Thursday, May 03, 2007
Ind. Decisions - Yet another ruling from the Supreme Court yesterday
This opinion may have been posted sometime in the late afternoon or early evening yesterday.
In Paul Joseph "Jay" Kelley, III v. Daniel T. Tanoos, a 13-page, 5-0 opinion, Justice Sullivan writes:
Daniel Tanoos believed that Paul Kelley had been the unidentified gunman who had fired a shotgun at him, though Kelley was never charged. While the police were investigating the incident, and with their knowledge and cooperation, Tanoos made accusatory statements about Kelley in a private conversation with the head of the school where Kelley worked. When Kelley learned of the statements, he sued Tanoos for defamation. We hold that Tanoos is protected from liability for defamation in these circumstances because the statements were made to assist law enforcement investigate criminal activity. * * *Here is the report today in the Indianapolis Star:
[W]e conclude that Tanoos’s statements to Sinclair are not protected by a common interest privilege as a matter of law. We believe that to hold otherwise would bring within the common interest privilege in future cases communications not entitled to protection given the purpose of the privilege. * * *
We agree with the amici and the Restatement and think the public interest privilege, under a limited number of circumstances, protects communications to private citizens. Statements reporting criminal activity to law enforcement, as stated supra, are privileged to enhance public safety by facilitating the investigation of suspected criminal activity. We think certain statements to private citizens may further the same end. * * *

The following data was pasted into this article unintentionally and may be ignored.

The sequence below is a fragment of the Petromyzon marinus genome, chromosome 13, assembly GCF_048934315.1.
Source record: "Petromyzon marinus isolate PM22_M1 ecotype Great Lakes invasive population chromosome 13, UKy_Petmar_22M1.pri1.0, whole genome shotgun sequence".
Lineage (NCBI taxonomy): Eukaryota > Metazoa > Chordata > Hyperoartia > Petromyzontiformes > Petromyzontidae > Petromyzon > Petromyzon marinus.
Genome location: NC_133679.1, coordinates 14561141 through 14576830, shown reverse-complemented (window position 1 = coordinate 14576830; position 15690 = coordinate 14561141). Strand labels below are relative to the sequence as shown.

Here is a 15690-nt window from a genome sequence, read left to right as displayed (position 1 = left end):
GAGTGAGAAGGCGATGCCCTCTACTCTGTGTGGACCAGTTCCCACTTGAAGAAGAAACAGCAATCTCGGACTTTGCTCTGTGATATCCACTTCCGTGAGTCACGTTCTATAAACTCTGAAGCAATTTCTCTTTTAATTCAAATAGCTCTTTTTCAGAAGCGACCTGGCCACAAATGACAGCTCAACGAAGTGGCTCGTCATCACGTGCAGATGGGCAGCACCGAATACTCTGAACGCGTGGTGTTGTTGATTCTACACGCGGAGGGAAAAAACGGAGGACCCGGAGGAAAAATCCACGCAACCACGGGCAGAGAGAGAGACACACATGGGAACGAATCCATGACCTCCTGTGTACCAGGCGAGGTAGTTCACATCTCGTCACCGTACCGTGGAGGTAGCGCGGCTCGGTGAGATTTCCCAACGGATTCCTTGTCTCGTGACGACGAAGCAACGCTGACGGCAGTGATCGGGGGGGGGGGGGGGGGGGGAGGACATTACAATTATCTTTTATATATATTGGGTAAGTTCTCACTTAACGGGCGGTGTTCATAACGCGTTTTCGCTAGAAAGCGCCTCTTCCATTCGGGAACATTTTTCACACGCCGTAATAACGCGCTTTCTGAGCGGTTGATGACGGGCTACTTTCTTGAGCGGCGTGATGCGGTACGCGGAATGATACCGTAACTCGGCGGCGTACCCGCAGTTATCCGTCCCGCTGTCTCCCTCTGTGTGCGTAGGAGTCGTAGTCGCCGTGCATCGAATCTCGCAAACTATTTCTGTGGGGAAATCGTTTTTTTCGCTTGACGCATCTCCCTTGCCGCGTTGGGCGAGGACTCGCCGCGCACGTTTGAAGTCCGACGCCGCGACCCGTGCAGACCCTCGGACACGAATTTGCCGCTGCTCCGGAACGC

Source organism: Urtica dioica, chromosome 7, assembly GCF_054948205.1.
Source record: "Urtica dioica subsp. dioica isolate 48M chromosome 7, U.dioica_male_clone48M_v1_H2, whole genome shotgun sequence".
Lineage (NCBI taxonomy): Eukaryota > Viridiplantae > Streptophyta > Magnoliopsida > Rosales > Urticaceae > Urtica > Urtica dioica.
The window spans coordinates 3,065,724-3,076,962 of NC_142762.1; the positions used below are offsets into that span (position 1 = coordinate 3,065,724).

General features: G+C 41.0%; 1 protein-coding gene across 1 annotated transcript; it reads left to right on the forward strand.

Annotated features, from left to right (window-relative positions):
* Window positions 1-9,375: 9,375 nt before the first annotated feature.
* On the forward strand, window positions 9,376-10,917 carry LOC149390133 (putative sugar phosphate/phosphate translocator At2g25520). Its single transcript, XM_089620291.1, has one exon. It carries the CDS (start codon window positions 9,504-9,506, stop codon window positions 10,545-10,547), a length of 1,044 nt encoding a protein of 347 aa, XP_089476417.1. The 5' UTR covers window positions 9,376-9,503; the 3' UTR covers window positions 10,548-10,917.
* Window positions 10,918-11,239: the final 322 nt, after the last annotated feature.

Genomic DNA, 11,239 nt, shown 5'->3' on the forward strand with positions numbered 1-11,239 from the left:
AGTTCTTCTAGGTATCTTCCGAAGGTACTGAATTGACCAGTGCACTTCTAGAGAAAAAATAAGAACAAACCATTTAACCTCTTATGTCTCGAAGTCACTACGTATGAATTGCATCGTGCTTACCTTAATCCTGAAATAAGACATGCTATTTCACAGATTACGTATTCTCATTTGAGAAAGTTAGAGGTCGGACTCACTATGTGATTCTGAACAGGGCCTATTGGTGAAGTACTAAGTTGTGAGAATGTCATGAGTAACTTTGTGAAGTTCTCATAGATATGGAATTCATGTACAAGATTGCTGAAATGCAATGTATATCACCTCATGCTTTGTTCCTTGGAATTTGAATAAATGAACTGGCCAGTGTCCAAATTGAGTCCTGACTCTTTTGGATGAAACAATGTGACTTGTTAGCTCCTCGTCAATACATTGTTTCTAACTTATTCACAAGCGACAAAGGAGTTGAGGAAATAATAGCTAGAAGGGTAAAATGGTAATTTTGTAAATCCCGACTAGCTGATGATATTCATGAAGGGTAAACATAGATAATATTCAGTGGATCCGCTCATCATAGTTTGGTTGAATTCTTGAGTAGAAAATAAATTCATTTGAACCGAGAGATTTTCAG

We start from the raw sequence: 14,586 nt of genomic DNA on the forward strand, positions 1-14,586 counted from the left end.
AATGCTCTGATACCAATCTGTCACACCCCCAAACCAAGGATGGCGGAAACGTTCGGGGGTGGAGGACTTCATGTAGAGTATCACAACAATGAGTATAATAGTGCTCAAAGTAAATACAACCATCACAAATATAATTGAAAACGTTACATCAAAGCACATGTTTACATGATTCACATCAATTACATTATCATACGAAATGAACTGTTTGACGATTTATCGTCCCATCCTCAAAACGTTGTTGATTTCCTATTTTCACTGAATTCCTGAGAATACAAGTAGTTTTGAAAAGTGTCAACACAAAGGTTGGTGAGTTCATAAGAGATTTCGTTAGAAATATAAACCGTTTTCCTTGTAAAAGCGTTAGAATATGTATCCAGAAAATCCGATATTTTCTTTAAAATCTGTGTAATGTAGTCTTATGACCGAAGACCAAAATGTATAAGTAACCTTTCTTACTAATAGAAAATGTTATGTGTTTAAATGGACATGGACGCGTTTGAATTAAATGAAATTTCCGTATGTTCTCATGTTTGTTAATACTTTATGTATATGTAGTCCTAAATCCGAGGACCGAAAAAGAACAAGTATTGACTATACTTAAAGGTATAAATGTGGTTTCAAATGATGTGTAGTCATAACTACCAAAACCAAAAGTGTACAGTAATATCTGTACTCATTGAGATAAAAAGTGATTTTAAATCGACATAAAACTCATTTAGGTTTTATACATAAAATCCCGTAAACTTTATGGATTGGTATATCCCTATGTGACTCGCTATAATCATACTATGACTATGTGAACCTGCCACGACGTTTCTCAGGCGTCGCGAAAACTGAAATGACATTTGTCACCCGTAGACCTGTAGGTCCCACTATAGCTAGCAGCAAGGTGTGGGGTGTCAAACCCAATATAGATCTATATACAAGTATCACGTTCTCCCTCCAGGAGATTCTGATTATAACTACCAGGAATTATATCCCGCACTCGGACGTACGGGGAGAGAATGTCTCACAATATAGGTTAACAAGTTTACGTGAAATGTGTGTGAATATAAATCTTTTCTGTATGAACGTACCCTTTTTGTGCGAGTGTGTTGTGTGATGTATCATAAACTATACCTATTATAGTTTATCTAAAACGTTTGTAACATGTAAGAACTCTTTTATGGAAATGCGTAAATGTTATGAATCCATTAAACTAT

Just as statements to law enforcement further a public interest, similar statements made to a private citizen may further the same interest. That interest is grounded in a public policy intended to encourage private citizens and victims not only to report crime, but also to assist law enforcement with investigating and apprehending individuals who engage in criminal activity.
The Indiana Supreme Court on Wednesday ruled in favor of the Vigo County Schools superintendent, throwing out a defamation lawsuit brought in connection with a shooting at his home.[More] A reader writes:
Superintendent Daniel T. Tanoos was grazed on the head by a bullet fired by someone outside his house in 2001. He believed Paul Joseph "Jay" Kelley III, an employee at a private school, was the culprit.
Tanoos told Kelley's supervisor of his suspicion after consulting with police investigators, who urged him to try to obtain information about Kelley. Kelley, who has never been charged, sued Tanoos for defamation.
The Supreme Court upheld a ruling by a Vigo County judge. It reversed a ruling by the Indiana Court of Appeals, which had ruled there was enough evidence to warrant a trial. In its 5-0 opinion, the Supreme Court said Tanoos' statements were covered under "public interest privilege" because he was working with police.
Maybe there is no such thing as an intentional tort in Indiana after yesterday's rulings. Now a "public interest privilege" extends to publication of accusatory statements made other than to the police. And this one was also unanimous.
Posted by Marcia Oddi on May 3, 2007 08:01 AM
Posted to Ind. Sup.Ct. Decisions